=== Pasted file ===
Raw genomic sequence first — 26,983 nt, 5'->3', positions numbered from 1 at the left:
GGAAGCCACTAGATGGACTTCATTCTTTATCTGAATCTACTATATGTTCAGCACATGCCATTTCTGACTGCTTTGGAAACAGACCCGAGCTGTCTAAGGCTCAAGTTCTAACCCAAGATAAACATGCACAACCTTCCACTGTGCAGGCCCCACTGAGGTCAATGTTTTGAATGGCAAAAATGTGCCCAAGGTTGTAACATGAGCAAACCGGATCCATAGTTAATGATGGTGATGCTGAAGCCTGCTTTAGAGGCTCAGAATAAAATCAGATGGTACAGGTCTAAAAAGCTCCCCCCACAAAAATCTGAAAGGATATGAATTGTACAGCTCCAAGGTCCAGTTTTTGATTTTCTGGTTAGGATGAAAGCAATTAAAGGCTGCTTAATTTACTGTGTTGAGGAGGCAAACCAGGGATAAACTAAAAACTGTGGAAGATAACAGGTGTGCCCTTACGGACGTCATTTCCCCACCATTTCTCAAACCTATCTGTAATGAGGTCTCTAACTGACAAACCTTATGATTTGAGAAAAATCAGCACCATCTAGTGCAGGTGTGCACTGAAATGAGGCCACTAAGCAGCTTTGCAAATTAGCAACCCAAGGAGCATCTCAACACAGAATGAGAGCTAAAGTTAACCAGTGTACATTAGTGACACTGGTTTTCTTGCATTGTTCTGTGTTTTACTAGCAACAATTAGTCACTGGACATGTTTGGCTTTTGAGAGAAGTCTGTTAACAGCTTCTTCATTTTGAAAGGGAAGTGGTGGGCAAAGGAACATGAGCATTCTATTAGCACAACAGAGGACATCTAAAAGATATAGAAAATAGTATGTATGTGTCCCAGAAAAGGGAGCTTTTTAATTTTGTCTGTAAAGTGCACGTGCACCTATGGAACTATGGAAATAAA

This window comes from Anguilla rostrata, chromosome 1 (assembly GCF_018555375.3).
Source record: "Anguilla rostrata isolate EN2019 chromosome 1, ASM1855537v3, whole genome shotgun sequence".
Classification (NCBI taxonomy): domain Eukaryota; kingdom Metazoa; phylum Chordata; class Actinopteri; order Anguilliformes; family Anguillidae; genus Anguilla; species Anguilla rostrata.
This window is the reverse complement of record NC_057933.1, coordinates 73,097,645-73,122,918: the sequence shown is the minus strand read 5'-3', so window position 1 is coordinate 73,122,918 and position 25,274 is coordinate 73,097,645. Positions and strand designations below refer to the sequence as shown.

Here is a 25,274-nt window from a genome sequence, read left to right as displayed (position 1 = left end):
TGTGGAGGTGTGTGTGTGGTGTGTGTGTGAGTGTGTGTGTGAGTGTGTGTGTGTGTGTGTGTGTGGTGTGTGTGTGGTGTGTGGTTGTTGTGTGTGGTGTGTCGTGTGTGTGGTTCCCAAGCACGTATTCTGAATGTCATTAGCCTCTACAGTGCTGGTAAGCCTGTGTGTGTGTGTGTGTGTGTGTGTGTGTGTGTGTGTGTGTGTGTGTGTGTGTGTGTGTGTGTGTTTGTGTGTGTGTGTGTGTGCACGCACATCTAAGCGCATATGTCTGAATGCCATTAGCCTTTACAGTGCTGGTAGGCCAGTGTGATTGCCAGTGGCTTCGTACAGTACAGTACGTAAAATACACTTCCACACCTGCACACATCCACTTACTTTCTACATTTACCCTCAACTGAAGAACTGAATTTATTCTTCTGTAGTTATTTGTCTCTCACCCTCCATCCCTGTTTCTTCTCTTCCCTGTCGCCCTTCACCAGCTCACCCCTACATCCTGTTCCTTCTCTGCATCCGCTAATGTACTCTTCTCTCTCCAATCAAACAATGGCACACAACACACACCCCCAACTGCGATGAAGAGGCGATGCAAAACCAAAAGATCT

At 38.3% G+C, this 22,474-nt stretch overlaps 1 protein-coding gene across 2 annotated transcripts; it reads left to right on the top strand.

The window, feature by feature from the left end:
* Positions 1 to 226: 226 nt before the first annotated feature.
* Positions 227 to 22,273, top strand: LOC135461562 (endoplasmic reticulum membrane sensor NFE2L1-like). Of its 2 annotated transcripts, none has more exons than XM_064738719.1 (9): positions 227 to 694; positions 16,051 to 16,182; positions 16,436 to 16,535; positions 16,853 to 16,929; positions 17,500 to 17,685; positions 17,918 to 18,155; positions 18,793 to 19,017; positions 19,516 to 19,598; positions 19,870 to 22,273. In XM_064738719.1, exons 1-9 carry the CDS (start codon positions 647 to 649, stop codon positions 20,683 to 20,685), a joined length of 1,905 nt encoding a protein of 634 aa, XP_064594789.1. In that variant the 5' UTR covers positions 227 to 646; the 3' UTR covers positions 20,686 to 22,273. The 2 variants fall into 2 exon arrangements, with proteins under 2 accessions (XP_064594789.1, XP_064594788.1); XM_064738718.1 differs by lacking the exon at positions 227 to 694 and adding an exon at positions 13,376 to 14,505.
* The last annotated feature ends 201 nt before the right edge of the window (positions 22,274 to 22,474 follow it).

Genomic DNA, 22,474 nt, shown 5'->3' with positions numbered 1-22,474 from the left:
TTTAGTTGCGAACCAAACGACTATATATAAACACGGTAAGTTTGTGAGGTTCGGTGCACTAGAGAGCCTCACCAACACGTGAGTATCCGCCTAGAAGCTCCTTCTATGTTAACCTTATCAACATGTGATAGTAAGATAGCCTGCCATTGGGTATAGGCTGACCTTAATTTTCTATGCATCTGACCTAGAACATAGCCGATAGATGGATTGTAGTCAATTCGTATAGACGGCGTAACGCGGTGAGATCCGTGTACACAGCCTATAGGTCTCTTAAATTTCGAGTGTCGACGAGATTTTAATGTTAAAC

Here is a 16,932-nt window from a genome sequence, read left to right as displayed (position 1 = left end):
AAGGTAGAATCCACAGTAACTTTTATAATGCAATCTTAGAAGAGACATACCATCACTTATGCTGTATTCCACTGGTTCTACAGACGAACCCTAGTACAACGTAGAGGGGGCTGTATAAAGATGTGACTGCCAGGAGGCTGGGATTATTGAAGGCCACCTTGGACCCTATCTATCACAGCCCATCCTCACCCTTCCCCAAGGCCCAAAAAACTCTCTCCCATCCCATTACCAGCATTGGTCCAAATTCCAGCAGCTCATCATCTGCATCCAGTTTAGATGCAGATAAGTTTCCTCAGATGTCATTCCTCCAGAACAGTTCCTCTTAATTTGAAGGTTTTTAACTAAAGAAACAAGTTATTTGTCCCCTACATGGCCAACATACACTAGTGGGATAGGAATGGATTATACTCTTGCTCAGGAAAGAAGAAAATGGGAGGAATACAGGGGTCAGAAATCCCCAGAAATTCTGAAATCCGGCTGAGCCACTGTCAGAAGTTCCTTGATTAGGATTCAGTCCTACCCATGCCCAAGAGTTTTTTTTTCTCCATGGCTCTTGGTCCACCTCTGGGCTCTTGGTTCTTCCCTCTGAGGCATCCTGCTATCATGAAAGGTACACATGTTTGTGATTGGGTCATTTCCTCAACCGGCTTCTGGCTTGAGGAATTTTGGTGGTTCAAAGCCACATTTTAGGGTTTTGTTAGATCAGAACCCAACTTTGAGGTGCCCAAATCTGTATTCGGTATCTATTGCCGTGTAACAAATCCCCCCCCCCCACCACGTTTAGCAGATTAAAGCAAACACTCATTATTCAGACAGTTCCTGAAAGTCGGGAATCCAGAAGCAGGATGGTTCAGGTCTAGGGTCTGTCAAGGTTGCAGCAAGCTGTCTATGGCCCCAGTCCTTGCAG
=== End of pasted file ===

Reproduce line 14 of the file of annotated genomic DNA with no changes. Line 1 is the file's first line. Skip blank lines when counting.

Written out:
Genomic DNA, 22,474 nt, shown 5'->3' with positions numbered 1-22,474 from the left: